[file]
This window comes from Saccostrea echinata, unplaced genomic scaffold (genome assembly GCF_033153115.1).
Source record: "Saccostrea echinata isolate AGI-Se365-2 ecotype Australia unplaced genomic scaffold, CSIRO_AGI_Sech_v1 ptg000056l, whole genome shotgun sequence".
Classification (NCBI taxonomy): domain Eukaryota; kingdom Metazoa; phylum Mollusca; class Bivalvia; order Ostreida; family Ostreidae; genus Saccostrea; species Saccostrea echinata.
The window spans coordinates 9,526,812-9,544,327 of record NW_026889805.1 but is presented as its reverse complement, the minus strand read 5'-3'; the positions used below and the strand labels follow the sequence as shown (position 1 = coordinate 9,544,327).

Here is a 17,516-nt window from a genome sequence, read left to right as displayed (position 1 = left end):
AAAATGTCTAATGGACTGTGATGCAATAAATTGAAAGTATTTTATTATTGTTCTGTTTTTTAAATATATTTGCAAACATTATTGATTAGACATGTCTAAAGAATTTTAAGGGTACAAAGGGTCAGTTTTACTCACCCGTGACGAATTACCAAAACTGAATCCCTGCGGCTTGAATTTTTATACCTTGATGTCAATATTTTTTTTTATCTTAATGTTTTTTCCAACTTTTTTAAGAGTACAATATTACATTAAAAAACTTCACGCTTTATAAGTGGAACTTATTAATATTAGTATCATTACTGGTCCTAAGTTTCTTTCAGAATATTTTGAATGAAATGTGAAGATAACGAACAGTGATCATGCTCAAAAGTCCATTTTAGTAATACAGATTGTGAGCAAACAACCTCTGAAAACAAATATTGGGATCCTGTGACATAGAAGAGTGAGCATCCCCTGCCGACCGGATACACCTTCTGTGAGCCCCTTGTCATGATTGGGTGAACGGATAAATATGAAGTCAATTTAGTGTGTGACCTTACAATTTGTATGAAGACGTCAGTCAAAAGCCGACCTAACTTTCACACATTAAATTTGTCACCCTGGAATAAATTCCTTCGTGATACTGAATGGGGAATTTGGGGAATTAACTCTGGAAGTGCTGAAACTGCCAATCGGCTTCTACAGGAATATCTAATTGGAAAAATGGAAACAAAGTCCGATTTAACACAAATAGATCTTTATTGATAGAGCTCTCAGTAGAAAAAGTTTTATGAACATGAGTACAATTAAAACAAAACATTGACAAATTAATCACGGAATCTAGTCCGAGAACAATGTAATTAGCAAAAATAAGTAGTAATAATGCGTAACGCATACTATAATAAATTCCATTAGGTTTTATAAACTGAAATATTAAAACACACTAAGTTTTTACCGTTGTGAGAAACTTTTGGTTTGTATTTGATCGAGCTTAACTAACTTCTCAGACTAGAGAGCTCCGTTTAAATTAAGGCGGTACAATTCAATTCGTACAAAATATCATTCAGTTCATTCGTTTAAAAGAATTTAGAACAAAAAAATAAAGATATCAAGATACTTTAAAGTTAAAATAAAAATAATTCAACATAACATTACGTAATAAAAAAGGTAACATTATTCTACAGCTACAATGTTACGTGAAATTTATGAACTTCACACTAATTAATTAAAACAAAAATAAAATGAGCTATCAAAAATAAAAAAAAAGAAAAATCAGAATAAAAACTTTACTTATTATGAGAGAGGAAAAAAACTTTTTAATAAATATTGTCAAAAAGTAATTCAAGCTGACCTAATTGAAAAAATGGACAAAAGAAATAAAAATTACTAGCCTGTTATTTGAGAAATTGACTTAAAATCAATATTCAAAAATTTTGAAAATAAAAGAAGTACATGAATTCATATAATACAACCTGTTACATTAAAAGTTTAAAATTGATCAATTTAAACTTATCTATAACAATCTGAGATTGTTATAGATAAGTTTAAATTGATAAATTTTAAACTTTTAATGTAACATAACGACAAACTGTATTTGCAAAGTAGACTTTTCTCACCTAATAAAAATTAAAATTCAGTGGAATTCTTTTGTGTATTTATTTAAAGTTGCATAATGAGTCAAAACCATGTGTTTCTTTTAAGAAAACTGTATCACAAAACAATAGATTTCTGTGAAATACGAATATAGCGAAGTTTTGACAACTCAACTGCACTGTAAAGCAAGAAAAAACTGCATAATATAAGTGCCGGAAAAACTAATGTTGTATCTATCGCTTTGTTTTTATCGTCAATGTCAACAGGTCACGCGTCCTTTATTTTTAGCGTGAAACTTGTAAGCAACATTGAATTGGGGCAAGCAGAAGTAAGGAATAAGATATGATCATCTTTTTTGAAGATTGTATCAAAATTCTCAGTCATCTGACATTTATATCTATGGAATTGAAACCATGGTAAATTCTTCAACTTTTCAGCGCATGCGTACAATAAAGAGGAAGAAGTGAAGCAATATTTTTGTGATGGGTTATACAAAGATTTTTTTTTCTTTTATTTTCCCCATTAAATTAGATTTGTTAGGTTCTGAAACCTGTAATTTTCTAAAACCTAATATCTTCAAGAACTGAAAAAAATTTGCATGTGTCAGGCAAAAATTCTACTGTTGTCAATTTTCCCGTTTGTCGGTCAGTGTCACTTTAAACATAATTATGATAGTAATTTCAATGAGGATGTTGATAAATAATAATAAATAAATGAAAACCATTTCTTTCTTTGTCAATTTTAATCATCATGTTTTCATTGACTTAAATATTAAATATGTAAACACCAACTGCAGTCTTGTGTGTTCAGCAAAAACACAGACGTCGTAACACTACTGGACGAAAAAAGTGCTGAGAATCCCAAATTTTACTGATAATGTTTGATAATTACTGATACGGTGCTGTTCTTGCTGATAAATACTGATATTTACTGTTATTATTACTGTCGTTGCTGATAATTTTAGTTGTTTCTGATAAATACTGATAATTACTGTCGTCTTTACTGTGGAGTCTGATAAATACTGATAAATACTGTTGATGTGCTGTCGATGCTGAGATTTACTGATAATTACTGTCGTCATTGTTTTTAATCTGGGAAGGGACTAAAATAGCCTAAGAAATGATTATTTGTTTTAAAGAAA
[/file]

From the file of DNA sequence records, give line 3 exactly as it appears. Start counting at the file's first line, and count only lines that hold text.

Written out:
Classification (NCBI taxonomy): domain Eukaryota; kingdom Metazoa; phylum Mollusca; class Bivalvia; order Ostreida; family Ostreidae; genus Saccostrea; species Saccostrea echinata.